Wednesday, November 3, 2010

Leaving China with Hope for a Sustainable Future

Blogging from the Beijing airport before boarding my flight back to D.C. Tuesday concluded a day spent on the trade show floor of the China Fisheries & Seafood Expo. This is the largest seafood trade show in Asia. It had approximately 800 exhibitors in three separate halls, one featuring international companies and the other two domestic. This year was also the first year for the trade show to include a Sustainable Seafood Pavilion housing stands from Det Norske Veritas, GlobalGap, Marine Stewardship Council, Sustainable Fisheries Partnership, WWF and ourselves, SeaWeb's Seafood Choices Program.

At the booth, we featured information about the upcoming Seafood Summit to be held January 31 to February 2 in Vancouver, Canada, including postcards about the event and other material in Chinese. The Seafood Summit is a unique conference that brings together global representatives from the seafood industry and conservation community for in-depth discussions, presentations and networking with the goal of making the seafood marketplace environmentally, socially and economically sustainable.

As the seafood industry increasingly focuses its tention on China as the world's largest seafood exporter and largest potential market for seafood consumption, SeaWeb is working with other organizations to scope our potential collaborative role in catalyzing greater sustainable practices in the Chinese marketplace. Bringing Chinese seafood industry stakeholders to the Seafood Summit is one good starting point to engage them in our broader, cross-sector conversations.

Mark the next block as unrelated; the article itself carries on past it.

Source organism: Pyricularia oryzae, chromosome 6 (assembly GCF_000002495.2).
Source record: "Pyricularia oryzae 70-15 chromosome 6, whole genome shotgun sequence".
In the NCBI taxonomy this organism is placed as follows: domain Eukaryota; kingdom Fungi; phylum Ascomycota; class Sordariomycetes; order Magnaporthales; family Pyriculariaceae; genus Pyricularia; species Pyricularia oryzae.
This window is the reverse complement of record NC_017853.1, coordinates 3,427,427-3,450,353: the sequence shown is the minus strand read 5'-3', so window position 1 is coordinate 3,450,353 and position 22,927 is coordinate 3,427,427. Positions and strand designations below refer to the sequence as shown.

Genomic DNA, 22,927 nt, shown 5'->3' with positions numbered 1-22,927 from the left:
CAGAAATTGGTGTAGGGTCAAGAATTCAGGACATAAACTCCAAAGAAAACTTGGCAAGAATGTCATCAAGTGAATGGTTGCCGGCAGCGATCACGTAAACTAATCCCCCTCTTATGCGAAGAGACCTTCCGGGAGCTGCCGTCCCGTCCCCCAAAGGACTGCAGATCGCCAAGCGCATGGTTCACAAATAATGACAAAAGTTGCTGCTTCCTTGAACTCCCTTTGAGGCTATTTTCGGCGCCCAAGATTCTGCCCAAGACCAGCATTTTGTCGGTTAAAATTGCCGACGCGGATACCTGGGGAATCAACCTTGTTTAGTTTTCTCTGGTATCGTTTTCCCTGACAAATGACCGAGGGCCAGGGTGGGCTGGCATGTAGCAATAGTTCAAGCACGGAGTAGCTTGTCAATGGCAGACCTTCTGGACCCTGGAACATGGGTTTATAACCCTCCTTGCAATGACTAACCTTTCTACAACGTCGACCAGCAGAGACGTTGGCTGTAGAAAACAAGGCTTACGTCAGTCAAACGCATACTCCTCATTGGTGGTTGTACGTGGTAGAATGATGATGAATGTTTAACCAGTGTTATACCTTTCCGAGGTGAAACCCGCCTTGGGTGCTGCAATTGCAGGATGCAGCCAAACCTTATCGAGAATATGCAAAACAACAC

It was a great day connecting with industry players in the electrifying environment of the show floor. It featured exhibitors from more than 30 countries, including Norway, Canada, Chile, Ecuador, Iceland, South Korea, Peru and the UK. Exhibits featured large and small producers and distributors, country-specific promotion councils, logistics companies and equipment sales. Seeing the dizzying array of seafood, its origins and its destinations puts in plain view the challenges and complexities of the seafood trade. Having everyone under on roof also gives us hope, knowing that with the rightmotivation and will, we can get everyone working together toward greater sustainability leading to a diverse and healthy ocean.


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